The media have recently reported on Cuba’s first documented Bitcoin transaction.
My wife and I went on holiday to Cuba in mid-2013, and being a total geek I did this with an eye to the data infrastructure and Bitcoin. I even took a Casascius physical bitcoin with me to show to anyone who might be interested.
Cuba is rapidly evolving and changing country, it had changed noticeably from the stories others had told me from their visits just a few years previously.
We had booked onto a tour and stayed in a number of casas particular. These are privately owned family houses from which the Cubans rent out rooms to tourists, so you get a small peek into the lives of everyday Cubans. The majority of casas particular we stayed in were done up to a very high standard, with all the mod cons including air-conditioning. And interestingly they all had a computer somewhere in the house; these were typically about five to ten years old with a family member almost permanently glued to its curved CRT monitor.
All these home computers seemed to be on the internet, but usually people were browsing web mail in HTML mode or using some form of IM. It was clear that although the middle classes had internet access, bandwidth was rather restricted.
In one house the computer was left on permanently showing the latest films on its small CRT screen.
In Cuba everything is used: over the decades the Cubans have become incredibly resourceful. There were people in the street who had worn wooden trays with parts of ‘disposable’ cigarette lighters, who would rebuild your broken lighter for a few cents. In the electronics shops, and there were a lot of these in the towns, you could buy CD and DVD writers along with stacks of blank disks. But what also struck me was that you could buy the laser assemblies from inside the drives; you could even buy individual cogs, lenses and motors to repair specific drives.
As we moved from town to town on our tour some of the Cubans with us would meet up with local contacts. They would all sit around and over their cases of CDs and DVDs and begin swapping the latest movies and music. This very much reminded me of my university days in early 2000’s, where it would take days to download certain files, but only a few minutes to burn it to a disk and pass it to a friend.
This was 2013, so I’m pretty sure things will have moved on.
Our tour guide was an entrepreneur in his own right, he worked for the tour company who provided our holiday, and was currently setting up scuba diving holidays company in Cuba and New Zealand and was working with his wife on a casa particular of their own to let to tourists.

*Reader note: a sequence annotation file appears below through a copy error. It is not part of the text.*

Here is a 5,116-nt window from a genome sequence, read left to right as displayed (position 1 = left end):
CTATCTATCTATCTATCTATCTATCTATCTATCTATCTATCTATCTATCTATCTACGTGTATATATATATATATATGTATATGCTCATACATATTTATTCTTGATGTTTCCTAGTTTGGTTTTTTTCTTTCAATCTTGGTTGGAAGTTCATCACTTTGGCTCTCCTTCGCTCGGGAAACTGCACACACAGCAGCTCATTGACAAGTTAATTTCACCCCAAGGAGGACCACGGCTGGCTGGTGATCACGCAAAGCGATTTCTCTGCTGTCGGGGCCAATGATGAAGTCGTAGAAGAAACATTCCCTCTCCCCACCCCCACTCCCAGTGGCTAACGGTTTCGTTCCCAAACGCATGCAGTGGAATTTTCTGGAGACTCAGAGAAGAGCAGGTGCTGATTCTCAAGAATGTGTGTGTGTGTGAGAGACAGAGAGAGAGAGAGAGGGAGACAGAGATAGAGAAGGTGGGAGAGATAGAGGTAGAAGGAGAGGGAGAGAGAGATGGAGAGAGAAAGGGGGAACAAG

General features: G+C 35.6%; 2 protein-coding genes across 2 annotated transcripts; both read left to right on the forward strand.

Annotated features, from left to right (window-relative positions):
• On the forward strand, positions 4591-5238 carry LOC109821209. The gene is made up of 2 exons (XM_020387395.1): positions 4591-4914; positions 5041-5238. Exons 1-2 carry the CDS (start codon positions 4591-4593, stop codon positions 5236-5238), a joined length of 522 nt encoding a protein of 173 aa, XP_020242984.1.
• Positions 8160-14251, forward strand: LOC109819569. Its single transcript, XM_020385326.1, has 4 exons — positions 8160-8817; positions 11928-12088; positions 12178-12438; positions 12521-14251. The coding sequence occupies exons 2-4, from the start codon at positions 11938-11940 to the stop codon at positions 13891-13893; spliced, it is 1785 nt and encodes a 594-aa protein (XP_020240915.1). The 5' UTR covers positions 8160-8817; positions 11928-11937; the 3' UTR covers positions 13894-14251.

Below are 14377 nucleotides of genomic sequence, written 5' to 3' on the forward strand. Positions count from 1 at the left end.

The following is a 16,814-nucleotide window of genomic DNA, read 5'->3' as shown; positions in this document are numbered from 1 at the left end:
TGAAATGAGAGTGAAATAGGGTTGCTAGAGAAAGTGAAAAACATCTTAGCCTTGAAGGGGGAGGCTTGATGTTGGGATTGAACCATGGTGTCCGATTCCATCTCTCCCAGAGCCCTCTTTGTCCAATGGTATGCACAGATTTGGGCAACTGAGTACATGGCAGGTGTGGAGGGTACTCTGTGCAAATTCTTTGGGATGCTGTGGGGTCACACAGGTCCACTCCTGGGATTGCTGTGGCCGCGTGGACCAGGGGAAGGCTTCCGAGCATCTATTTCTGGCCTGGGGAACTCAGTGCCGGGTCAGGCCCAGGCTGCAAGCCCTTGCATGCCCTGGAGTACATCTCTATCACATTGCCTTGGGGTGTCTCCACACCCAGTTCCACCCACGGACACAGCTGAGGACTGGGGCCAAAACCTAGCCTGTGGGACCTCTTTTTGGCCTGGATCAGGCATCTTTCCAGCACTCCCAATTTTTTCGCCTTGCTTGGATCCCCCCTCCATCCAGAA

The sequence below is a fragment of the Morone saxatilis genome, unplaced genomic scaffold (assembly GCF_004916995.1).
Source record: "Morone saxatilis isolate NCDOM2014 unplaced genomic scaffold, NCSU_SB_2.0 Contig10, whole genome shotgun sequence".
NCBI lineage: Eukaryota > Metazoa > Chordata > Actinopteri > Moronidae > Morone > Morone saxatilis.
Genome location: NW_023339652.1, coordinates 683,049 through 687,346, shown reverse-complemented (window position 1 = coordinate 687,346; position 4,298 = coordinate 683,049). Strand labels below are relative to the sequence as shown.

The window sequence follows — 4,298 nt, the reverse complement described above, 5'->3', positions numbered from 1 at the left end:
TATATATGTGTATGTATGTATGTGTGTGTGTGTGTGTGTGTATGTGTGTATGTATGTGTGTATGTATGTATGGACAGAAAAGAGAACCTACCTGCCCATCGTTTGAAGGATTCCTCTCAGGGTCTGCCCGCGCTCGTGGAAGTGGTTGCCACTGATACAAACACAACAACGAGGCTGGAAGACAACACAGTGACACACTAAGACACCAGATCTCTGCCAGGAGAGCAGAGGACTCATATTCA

I’d bought my old Nokia black and white mobile phone with me for emergencies and to avoid any roaming charges, but my tour guide had a Samsung Galaxy S3. Many of his colleagues had the latest smart phones too. Again data connectivity was limited, but in 2013 it was available in all of the towns we stopped at.
He and I talked a lot about business and globalisation. He was surprised that I thought fuel and electricity prices were very high, he said they cost Cubans virtually nothing, we both agreed that this probably would not last as Cuba opened up to the west. Cuba currently produces its own petrol at one petroleum refining plant which we passed on our tour of the island.
For his scuba diving business he was setting up with a friend he specifically asked me if I knew of a way to do international money transfers quickly and cheaply. To my wife’s delight up until this point I’d been on my best behaviour and not mentioned the ‘B’ word once. But at this point there was no putting the genie back in the bottle.
I talked to him and everyone on the tour about Bitcoin. After a few days of this it became clear to me that he thought I must be mad, and politely explained with the poor bandwidth in Cuba this would not be an option for him so I left it at that.
Then three days later my wife and I moved into a new casa particular on our tour, typically staying in each town on our route for a day or two. In this same casa particular were a Dutchman and American who had organised their own impromptu tour of the island in a car they had hired.
The casa particular we were staying in had a large garden so was also the main point our tour group would eat supper. That evening the American and Dutchman joined our group for dinner.
I’m not sure how it came up but someone jokingly mentioned Bitcoin. That’s when the Dutchman got very excited, he ran an ISP and consultancy and was also a Bitcoin enthusiast and accepted Bitcoin for both his main businesses. He loved Bitcoin so much he even had a Bitcoin tattoo on his leg. We must have been the only two Bitcoin enthusiasts on the entire island, and here we were eating at the same table. Our tour guide did not know what to think.
On the last day of the tour round Revolution Square in Havana I lost my physical Casascius bitcoin I’d been showing to people. I’m pretty sure it fell out of my short’s pocket on the tourist bus. I’m not sad about this though, because I know if anyone in Cuba finds it it’ll get used, either as cash, for its brass value or someone will know what it is and hopefully spend the Bitcoin.
And in my own small way, I’m happy I did my minuscule part in helping bringing bitcoin to Cuba.